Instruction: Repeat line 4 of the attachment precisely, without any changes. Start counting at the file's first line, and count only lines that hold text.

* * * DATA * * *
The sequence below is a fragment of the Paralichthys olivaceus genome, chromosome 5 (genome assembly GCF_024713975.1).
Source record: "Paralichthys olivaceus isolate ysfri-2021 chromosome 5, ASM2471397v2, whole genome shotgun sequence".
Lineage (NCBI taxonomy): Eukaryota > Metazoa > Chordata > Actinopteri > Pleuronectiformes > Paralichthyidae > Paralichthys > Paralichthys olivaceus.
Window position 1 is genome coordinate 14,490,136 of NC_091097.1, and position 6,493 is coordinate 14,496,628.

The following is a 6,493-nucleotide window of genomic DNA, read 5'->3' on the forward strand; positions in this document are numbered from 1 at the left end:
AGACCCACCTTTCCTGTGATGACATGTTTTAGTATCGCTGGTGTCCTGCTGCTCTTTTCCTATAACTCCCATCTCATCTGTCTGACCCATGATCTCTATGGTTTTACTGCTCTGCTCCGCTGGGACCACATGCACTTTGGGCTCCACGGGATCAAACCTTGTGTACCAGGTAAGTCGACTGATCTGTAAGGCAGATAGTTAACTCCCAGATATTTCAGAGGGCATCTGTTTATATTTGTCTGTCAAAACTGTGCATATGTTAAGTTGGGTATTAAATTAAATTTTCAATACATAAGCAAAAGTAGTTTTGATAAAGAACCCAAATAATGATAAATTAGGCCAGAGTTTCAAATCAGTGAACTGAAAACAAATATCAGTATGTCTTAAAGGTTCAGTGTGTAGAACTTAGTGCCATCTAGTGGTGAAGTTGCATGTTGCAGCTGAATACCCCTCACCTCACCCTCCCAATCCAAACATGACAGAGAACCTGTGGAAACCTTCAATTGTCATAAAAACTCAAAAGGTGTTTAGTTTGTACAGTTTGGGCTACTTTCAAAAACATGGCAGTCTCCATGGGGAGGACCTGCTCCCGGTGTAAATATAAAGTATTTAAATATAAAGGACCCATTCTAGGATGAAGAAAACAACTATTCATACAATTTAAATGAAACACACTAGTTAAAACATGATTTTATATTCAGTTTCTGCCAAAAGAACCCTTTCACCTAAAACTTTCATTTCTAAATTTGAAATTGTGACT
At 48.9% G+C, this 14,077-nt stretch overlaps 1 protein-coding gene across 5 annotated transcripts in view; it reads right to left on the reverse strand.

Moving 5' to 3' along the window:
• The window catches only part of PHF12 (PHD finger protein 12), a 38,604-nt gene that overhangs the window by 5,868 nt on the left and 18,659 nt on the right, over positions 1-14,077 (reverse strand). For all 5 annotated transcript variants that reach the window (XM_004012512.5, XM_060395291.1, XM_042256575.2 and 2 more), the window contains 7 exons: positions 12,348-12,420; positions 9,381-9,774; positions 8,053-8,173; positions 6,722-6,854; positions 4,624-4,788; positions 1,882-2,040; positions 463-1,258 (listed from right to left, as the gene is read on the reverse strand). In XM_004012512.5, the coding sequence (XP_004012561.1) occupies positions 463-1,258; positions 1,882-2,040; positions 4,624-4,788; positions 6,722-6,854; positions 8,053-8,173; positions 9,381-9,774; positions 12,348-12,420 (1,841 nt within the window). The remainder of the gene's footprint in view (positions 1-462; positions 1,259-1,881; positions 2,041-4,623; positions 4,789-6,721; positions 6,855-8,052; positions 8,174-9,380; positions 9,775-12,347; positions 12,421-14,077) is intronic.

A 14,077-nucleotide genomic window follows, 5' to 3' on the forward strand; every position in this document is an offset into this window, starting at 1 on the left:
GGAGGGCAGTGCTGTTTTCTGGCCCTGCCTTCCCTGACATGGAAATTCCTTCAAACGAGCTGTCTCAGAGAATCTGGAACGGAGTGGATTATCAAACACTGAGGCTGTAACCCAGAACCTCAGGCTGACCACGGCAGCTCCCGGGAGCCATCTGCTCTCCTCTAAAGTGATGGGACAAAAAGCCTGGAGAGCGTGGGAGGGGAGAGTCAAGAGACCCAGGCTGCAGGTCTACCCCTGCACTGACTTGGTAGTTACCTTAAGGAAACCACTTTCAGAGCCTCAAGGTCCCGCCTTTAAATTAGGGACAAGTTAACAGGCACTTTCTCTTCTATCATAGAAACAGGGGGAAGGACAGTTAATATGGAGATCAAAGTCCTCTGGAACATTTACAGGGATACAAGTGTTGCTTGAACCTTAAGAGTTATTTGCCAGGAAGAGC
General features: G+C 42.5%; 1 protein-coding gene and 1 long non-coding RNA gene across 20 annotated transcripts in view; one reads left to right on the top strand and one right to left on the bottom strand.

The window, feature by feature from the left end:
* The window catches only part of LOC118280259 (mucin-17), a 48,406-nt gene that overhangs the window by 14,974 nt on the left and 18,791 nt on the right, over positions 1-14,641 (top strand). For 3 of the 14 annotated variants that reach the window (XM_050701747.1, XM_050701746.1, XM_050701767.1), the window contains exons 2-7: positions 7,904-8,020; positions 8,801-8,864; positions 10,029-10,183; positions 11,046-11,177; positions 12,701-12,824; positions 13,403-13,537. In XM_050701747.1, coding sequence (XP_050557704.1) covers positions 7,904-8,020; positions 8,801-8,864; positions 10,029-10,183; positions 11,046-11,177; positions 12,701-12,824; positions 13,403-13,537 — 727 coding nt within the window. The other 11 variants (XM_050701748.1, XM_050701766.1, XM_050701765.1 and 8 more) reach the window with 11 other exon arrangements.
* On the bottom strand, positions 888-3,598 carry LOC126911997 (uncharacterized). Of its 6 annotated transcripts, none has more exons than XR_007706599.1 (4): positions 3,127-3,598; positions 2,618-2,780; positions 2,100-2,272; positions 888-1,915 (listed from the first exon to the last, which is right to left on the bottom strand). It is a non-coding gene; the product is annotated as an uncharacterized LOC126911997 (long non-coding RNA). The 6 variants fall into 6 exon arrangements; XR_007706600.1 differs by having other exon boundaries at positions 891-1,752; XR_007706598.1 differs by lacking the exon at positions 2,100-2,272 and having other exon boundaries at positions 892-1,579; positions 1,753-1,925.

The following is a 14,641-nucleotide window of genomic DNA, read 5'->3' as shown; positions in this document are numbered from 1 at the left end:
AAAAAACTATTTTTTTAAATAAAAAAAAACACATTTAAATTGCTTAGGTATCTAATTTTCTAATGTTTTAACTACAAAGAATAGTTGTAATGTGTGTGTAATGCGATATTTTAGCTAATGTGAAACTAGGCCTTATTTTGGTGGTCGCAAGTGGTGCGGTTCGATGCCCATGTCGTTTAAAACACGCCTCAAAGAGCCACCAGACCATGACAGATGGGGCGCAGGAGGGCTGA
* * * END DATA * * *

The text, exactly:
Window position 1 is genome coordinate 14,490,136 of NC_091097.1, and position 6,493 is coordinate 14,496,628.